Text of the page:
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Election results will affect hunters

By Amy Patrick, OHA Policy Director

Measure 114, the gun control bill on the Oregon ballot, passed in the November election by a margin of only 1.5 percent. With this result, OHA will transition our fight to the arenas of litigation and legislation. While OHA will not be the lead organization on the lawsuits being filed, we are working closely with our sportsmen’s coalition partners and supporting those that are seeking litigation through financial contributions and strategic use of our legislative efforts.

While it cannot be guaranteed, we are hopeful that any litigation filed will also be granted an injunction against the measure, which would keep its regulations from taking effect while the litigation makes its way through the court system.

Therefore, we are advising OHA chapters to continue with 2023 banquet planning and fundraising options as we have in the past.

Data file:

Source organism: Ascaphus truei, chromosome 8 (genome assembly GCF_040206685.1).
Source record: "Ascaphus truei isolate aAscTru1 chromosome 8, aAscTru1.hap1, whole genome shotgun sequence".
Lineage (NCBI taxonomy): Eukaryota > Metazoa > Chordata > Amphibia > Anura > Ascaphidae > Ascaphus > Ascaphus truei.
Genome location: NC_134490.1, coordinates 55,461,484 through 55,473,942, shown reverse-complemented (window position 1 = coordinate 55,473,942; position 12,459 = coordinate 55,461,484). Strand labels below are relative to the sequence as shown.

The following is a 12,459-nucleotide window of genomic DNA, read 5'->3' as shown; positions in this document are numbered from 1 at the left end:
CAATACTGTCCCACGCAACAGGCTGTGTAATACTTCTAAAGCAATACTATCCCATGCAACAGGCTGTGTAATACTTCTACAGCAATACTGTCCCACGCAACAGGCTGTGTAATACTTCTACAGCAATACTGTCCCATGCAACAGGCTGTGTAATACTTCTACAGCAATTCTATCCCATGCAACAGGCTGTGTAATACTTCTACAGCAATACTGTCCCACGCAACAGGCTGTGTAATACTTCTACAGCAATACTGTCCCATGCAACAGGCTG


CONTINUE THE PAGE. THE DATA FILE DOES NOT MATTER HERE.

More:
Democrats retained their 36-year grip on the Governor’s office. The incoming administration will appoint new staff in the Governor’s Natural Resource Office, as well as having the potential to make changes to agency leadership and appointments to boards and commissions. The new governor will also have an additional month to approve their recommended budget to be brought before the legislative body in January.

Makeup of Oregon’s House and Senate changed slightly as a result of the election. Previously, Democrats held a super majority with 37 seats in the House and 18 in the Senate. They now hold 35 House seats and 17 Senate seats. While not a large change, it affects how specific bills can progress through chamber votes.

The redistricting of Oregon’s House and Senate districts, which takes effect in 2023, has contributed to more legislative turnover. The 2023 legislative session will see 23 new representatives and senators joining the legislature. OHA will work to develop relationships with all the new legislators while maintaining those we have with existing lawmakers.

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